The number of times the battery can be recharged, retention of charge and response to trickle charge has to be taken into consideration to decide the life of the battery.

Cut off voltage is important in applications where you want to implement a feature that lets you know the end of battery charge. Knowing the cut off voltage, you can easily implement a  circuit that disconnects the battery when it has reached that value.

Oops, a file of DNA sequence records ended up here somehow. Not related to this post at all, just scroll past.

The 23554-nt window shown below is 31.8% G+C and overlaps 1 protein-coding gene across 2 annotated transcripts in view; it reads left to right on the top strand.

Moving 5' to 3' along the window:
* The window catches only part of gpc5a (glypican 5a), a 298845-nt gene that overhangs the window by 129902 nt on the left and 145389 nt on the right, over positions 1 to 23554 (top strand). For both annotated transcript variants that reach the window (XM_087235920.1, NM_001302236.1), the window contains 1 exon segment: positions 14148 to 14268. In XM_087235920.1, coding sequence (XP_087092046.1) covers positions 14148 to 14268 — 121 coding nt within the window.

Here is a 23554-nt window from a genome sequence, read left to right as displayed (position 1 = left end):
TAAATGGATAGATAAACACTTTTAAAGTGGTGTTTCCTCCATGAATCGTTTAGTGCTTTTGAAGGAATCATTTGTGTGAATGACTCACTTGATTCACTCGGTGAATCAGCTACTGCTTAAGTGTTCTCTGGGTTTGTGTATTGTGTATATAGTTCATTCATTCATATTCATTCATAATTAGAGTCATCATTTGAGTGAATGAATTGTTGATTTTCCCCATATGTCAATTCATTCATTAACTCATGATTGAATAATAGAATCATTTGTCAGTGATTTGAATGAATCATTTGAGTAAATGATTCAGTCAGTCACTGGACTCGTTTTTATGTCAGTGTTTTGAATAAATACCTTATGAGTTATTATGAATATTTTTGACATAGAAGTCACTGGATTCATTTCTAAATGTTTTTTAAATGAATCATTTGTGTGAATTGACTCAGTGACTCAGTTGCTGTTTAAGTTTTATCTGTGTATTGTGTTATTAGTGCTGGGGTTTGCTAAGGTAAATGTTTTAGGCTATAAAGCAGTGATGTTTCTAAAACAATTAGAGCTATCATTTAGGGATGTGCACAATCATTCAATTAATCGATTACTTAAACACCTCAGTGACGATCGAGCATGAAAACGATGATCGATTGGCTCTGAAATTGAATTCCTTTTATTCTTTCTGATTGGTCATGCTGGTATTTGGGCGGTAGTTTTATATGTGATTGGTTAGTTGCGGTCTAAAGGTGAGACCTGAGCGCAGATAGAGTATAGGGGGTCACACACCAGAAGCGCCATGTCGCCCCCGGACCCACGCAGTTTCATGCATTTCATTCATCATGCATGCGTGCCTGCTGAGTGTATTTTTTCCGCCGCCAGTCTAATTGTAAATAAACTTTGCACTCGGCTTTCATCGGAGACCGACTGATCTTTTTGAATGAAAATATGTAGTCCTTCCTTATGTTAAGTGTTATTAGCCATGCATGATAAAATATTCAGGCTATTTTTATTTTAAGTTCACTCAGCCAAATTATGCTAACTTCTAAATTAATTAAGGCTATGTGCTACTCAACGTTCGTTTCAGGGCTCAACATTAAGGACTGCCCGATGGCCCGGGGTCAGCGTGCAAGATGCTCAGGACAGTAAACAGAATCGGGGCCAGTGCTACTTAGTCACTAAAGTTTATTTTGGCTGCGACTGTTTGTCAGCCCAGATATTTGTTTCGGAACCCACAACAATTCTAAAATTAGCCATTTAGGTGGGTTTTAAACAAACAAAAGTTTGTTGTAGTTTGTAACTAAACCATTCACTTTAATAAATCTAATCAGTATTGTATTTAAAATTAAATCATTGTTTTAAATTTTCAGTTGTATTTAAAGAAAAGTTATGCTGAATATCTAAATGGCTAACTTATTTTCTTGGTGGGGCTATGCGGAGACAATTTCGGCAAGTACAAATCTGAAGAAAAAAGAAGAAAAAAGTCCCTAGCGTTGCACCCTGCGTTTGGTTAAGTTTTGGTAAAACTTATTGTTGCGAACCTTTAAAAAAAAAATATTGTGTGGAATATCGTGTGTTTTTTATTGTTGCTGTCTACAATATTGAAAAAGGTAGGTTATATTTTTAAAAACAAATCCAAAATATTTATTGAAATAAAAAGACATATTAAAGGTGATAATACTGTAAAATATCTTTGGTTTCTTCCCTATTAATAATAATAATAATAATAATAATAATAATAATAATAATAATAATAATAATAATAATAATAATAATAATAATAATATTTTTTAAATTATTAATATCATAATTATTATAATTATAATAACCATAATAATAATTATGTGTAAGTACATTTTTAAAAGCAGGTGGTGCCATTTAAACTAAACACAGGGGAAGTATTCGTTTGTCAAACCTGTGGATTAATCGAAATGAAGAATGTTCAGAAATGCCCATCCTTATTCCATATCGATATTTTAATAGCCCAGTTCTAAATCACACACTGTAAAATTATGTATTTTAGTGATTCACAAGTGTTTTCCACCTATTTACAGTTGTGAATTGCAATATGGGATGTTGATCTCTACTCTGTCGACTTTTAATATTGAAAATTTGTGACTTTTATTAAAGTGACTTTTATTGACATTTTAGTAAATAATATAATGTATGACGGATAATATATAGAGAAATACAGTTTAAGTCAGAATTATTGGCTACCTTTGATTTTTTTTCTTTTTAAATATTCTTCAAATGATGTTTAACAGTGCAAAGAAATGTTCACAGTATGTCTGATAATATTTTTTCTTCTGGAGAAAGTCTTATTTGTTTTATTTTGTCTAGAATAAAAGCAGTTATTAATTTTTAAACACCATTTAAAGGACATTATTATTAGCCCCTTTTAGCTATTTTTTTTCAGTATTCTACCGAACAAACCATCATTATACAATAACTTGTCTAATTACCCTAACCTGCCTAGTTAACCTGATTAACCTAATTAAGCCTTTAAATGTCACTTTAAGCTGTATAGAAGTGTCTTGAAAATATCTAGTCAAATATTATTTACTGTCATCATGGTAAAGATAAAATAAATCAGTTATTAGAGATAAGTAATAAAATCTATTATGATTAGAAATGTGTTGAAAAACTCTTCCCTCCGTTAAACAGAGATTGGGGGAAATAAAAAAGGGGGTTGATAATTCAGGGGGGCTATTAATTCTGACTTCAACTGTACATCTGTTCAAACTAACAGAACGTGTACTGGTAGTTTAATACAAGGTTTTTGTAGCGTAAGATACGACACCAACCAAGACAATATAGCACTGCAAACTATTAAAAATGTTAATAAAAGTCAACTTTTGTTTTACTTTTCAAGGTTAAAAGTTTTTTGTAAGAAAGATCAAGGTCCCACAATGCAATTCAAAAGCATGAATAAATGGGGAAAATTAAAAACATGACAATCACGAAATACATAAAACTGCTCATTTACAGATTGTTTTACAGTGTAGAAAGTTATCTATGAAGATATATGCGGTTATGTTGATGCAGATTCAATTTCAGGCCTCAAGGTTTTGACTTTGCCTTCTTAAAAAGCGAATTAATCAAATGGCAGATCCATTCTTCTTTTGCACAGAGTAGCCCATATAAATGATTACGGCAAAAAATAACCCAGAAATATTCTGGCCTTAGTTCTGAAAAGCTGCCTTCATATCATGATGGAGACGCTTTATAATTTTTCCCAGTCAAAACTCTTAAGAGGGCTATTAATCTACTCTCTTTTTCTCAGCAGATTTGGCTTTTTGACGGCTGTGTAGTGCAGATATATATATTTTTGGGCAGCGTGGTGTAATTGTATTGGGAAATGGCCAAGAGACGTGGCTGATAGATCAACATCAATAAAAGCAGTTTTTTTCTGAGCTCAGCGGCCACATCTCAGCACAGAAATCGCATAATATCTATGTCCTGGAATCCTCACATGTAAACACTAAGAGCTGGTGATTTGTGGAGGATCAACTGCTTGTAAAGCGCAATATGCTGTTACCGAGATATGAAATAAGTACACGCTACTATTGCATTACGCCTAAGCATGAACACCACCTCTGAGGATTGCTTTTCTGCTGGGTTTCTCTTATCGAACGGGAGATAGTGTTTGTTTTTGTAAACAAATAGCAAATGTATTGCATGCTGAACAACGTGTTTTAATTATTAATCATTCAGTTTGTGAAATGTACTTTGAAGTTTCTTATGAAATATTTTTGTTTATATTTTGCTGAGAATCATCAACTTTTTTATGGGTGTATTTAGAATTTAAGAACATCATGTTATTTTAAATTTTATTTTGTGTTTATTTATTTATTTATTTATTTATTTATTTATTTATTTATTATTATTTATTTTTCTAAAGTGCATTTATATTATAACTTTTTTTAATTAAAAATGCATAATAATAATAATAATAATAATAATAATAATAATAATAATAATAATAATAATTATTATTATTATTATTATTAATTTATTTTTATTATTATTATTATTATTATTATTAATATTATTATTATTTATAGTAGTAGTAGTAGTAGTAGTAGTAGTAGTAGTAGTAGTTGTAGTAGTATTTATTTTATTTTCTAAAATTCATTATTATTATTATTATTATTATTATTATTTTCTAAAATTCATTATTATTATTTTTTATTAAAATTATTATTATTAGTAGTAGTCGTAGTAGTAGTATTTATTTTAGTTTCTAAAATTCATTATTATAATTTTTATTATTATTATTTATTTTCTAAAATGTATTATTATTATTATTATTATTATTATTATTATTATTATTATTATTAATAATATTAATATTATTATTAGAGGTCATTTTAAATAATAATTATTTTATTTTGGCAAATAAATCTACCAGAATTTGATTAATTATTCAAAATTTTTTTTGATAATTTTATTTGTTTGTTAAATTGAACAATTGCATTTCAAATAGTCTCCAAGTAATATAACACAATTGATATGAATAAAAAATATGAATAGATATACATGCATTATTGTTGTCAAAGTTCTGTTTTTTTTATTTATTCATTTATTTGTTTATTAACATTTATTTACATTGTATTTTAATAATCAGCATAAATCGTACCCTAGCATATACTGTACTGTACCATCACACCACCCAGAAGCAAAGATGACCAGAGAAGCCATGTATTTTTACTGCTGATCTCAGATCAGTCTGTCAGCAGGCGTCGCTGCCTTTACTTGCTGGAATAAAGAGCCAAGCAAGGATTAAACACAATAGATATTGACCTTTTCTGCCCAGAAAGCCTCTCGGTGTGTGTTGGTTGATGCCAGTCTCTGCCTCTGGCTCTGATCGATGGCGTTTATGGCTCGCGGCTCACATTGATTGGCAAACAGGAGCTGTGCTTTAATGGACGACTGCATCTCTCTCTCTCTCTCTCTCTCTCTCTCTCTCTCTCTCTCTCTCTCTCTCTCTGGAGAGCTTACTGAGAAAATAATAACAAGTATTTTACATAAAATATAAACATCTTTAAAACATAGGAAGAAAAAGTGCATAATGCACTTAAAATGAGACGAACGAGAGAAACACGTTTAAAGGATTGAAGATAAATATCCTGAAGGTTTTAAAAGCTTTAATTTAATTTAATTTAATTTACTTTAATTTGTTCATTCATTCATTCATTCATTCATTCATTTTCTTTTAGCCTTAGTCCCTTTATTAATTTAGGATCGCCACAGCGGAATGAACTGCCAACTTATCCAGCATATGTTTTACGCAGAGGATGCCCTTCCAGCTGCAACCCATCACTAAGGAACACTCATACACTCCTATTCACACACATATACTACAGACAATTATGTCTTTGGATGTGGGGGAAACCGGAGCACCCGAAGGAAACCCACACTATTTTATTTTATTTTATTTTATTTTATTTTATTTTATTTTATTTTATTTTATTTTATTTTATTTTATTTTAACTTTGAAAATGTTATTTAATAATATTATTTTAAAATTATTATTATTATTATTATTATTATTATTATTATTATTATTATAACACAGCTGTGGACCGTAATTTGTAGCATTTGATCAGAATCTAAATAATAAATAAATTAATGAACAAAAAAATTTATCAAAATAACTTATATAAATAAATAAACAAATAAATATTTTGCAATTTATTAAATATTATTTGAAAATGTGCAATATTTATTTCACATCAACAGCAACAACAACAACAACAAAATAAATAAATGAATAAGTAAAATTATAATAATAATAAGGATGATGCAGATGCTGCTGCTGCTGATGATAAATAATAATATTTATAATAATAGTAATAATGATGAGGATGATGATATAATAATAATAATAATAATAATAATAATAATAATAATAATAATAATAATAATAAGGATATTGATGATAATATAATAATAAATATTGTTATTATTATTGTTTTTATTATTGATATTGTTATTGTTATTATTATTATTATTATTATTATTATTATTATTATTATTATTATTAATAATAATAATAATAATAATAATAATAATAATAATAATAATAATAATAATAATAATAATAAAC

Physical characteristics of the battery are also important. For example, a wearable IoT device will need a really small and thin battery, but on a larger scale like smart home automation, battery size consideration will be irrelevant.

Environmental considerations to consider are battery’s ability to reject moisture, corrosion, overheating, bloating, withstand shock and damage. For example, if the IOT device has to be installed in the field, the battery used must have a good waterproofing system in it.

The final factor is cost. If the overall cost of the IOT device has to be kept low, then battery cost plays a prominent role.